Lysichiton americanus, the Western Skunk Cabbage, with its enormous bright green leaves and large yellow spathes, is a show-stopping semi-aquatic aroid that deserves to be planted more widely. An essential plant for anyone with a bog-garden or pond it can also be used more experimentally, particularly in damp muddy patches or in combination with other moisture-loving large-leaved plants like Musa or Colocasia.
There is something quite special about seeing such an extraordinary-looking plant rise up every Spring out of a unpromising puddle of mud and every year - growing ever-bigger - Lysichiton americanus certainly delivers. The bright yellow inflorescences - which grow directly from the rhizome - seem to glow with a luminous beauty as they lift themselves impishly out of the mud and open into the still cold March air with a cheerful presence. Not surprisingly, one of it common names in the Pacific Northwest where it comes from is Swamp Lantern. The large sail-like leaves that follow are similar to an Alocasia but considerably more tolerant of cold than their more tropical cousins. On very old specimens a leaf that reaches three or even four feet high is not unheard of. As the Spring turns to Summer, the inflorescences die back and are lost under the increasingly luxuriant foliage from which the catkin-like infructesences can be occasionally glimpsed.
Skunk cabbage is perhaps an unfortunate name for such a magnificent plant. There is a certain distinctive indoloid odour associated with the inflorescence of Lysichiton americanus but to compare it with the smell of a skunk is just plain unfair. Indeed, compared to other members of the aroid family like Dracunculus vulgaris, Typhonium venosum or most of the genus Amorphophallus, the odour is somewhat tame. Indole, the chemical that aroids produce to make this odour last longer is produced only in the spathe of Lysichiton and not the spadix as it is in Dracunculus vulgaris and Typhonium venosum and this may be the reason why the insect-attracting aroma is not as strong. The adult beetles of Peelecomalius testaceum certainly seem to find the musky molecules irrisistible and all along the West Coast, from Northern Califirnia to Alaska, they are attracted by the smell to feed on the pollen and use the inflorescences as a playground for their amorous pursuits. The broad yellow funnel-like spathes are perfectly shaped for dispersing the odour and the insects find them a useful shelter and mating site. In return, the flowers are pollinated.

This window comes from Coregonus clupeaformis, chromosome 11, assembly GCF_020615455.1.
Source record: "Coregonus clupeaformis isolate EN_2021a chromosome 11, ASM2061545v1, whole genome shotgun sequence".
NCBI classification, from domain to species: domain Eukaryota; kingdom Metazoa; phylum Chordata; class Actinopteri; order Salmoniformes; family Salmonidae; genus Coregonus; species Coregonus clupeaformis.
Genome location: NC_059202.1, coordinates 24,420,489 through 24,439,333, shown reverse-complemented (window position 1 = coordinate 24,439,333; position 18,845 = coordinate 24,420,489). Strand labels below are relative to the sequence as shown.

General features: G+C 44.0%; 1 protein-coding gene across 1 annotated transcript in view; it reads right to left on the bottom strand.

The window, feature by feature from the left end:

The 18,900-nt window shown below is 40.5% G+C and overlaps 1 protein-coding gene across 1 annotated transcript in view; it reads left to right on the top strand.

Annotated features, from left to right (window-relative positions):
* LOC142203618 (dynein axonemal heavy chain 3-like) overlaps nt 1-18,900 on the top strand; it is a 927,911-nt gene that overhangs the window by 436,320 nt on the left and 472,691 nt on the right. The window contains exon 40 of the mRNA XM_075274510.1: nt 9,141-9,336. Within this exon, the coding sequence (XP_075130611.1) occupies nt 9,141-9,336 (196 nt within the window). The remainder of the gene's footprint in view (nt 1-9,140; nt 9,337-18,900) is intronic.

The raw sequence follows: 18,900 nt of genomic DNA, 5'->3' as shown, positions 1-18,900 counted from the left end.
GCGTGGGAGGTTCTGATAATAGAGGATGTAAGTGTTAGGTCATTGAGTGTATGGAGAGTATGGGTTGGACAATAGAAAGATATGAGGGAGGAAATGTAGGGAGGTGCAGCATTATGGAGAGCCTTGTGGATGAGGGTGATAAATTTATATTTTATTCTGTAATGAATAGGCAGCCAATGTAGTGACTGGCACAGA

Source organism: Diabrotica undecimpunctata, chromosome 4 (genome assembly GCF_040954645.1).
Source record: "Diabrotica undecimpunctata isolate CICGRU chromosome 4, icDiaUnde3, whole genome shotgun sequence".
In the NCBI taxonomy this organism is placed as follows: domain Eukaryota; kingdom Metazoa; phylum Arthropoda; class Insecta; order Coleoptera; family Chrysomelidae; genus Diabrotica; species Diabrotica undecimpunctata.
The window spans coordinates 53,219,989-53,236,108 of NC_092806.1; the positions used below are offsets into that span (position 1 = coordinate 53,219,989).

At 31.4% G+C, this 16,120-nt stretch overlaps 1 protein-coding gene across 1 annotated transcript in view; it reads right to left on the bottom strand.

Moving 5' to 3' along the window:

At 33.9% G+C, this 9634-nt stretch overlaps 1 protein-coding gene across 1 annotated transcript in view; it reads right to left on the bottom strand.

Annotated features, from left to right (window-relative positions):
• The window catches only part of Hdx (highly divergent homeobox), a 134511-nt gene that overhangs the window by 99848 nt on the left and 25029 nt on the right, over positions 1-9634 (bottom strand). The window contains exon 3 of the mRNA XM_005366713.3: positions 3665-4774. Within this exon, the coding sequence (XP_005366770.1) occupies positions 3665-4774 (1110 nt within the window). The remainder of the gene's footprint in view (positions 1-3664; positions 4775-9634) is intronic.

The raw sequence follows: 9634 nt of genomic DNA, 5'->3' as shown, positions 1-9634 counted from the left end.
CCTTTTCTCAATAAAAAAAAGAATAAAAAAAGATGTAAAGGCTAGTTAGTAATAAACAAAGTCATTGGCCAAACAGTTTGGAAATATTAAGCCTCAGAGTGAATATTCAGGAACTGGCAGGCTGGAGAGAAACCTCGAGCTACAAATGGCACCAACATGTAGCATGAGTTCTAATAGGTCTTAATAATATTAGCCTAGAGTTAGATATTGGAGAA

Some tribes of the indigenous First Nations used the large waxy leaves of Lysichiton americanus for wrapping food items, lining their cooking pits and drying berries on. They were also used as makeshift plates and folded to make temporary dippers and drinking cups.
Lysichiton americanus has a large deep contractile root-system that it uses to stabilise its growth in fluctuating water-levels so - once planted - it should be left undisturbed to get on with life. Other than that, its reqirements are few. Growing far into the Arctic Circle it is the most northerly of the aroid genera and is extremely hardy. Give it a deep rich mud then sit back and enjoy the show.
|Geographical Origin||USA and Canada: the Pacific Northwest from California to Alaska|
|Cultivation||Full sun or semi-shade. Thrives in a deep organically-rich mud|
|Eventual Height||1.3 m|
|Eventual Spread||60 cm - colonising through offsets and self-seeding|
|Hardiness||Fully hardy. Dormant in winter|
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